Key Lines: “Susan said you’re a whiz in the kitchen. You have any suggestions, make them. I'm in charge but humble.”
Lecter said, "Mind if I snicker every once in a while behind your back?"
"Hell, no," I said. "Everyone else does.”
Who Survives: Clever as he is, Spenser is far too much of the type that Hannibal dines on regularly, so there’s no way he walks away from the encounter. Where Hannibal trips up is that he tries to go after Hawk. And you can’t kill Hawk.
Nick and Nora travel to the East Coast to barely put up with another member of Nora’s illustrious family, the highlight of which is an extravagant dinner party put on by the toast of Baltimore society, Hannibal Lecter. While Lecter’s initial stinginess with the booze tries Nick and Nora’s patience, eventually the liquor is loosed and good time is had by all. It’s not until an old friend of Nick’s from his detective days asks for help with a particularly grisly series of murders that a pallor starts to fall over the visit. Nick realizes the similarity to the missing organs in the murder victims and the menu items he and Nora devoured at the party. Looks like it’s one more trip back to the Lecter estate—better have a stiff drink before they go. Well, maybe one more....
Key lines: “How about a drop of something before we get started?”
“I am afraid the amuse-bouche must be enjoyed sober to be properly appreciated.”
“With all due respect to your first course, Dr. Lecter,” I said. “We didn't come to Baltimore to stay sober.”
Who Survives: Lecter gives a good fight, seriously wounding Nick. But he doesn’t account for Asta, and the small Schauzer distracts Hannibal long enough for Nora to take him out for good. Nick and Nora resolve never to visit Baltimore again.
When one of the California Fidelity insurance employees turns up dead with his lungs missing, Kinsey Millhone is on the case. Nevermind that the local police and the FBI (who thinks the MO is strikingly close to the Chesapeake Ripper on the East Coast) are already investigating—Kinsey’s not going to turn down a chance at rent-free office space just because there’s other detectives. But having more eyes doesn’t mean they can see anything: it’s Kinsey who turns up more murders that the police and the FBI have overlooked. And it’s Kinsey who figures out the connection between the California Fidelity employee’s cold call to visiting psychiatrist Hannibal Lecter and his unfortunate demise.
Key Lines: “I don't take death-and-dismemberment talk very seriously. Where could you rent a chainsaw at this time of night?”
“Chainsaws are at best, imprecise, Miss Millhone.”
Who Survives: Like so many Alphabet Series antagonists, Hannibal underestimates Kinsey as a threat, and never realizes the woman in the turtleneck sweater who trims her hair with toenail clippings is the one who delivered him right into the waiting hands of the FBI.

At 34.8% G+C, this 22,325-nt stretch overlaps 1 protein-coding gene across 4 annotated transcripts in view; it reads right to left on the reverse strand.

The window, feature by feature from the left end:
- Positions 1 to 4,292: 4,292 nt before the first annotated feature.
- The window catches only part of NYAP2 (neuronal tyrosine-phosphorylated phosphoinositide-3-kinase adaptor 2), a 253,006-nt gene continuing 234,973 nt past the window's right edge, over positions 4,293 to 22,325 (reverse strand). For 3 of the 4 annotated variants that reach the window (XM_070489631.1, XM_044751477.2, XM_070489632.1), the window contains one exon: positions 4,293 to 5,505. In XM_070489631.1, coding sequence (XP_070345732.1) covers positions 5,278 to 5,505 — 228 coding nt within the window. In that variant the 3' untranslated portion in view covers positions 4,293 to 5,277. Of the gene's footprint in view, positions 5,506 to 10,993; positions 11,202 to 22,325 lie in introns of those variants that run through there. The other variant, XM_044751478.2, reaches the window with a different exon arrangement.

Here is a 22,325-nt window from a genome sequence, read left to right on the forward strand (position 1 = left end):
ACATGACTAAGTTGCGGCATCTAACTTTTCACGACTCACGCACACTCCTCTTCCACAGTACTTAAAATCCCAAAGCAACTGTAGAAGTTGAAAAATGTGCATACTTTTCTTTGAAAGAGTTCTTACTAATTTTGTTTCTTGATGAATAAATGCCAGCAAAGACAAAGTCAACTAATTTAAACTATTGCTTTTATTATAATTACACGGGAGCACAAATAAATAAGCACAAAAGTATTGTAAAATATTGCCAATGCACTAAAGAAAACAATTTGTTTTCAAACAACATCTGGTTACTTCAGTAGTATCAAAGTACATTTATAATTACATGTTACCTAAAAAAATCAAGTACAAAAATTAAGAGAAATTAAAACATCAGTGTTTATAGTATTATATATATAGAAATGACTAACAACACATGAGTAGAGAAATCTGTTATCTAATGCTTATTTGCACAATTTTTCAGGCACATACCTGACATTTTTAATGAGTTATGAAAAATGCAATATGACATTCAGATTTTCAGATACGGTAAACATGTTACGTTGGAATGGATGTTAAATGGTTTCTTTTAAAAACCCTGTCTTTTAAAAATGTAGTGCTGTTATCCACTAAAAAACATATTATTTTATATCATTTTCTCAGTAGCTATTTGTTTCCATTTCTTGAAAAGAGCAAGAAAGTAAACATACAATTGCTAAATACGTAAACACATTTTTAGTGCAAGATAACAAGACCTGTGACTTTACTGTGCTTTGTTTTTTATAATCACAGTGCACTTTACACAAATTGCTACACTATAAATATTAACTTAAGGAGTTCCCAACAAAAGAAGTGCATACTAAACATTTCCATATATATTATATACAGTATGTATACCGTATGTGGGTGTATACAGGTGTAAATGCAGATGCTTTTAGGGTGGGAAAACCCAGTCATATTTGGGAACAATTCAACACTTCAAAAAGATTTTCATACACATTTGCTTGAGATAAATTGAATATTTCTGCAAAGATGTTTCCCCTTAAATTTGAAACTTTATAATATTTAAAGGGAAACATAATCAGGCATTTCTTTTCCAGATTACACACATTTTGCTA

Chief Brown can’t tell every difficult case at the dinner table. For those cases that are too disturbing to tell his wife and 10-year-old son, he bends the ear of another. Dr. Hannibal Lecter has given invaluable help over the phone, and it is not long before the conversations between the police chief and the psychiatrist take a personal turn. Hannibal is impressed that Brown’s son Leroy has started his own detective agency, and wastes no time coming to their home in Florida to meet the boy in person. Impressed by Encyclopedia Brown’s observation skills, Hannibal takes the kid under his wing. Hannibal ends teaching Encyclopedia more about human nature than the boy every dreamed.
Key Lines: “No one, grown-up or child, gets away with breaking the law in Idaville.”
“What a charming idea,” said Hannibal. “But you’re far too smart a boy to truly believe that, aren’t you?”
Who Survives: No one. We’re all dead if Hannibal raises Encyclopedia Brown.
How would your favorite fictional detective stack up against Hannibal Lecter?
(Crossposted from my blog The Itinerant Librarian).
This was a light and entertaining crossover comic. A new invention, a dimensional transporter, goes haywire, and the Turtles get transported to a very different New York City, the NYC of the Ghostbusters. As usual in this kind of crossover, the two teams need to learn how to work together. In this case, they unite to fight an ancient evil that followed the Turtles through the transporter.
Though it is labeled children's fiction, it is pretty much good entertainment for all ages. It is certainly one I can recommend to public libraries, especially if they already have other TMNT or Ghostbuster comics. These are not the Nickelodeon TMNT, but the comic will likely appeal to those fans as well.
The volume provides a nicely paced, entertaining story with some good humor and plenty of action. It is neat to see how the two teams come to work together. Also, it is a nice and very colorful with the art, which enhances the volume.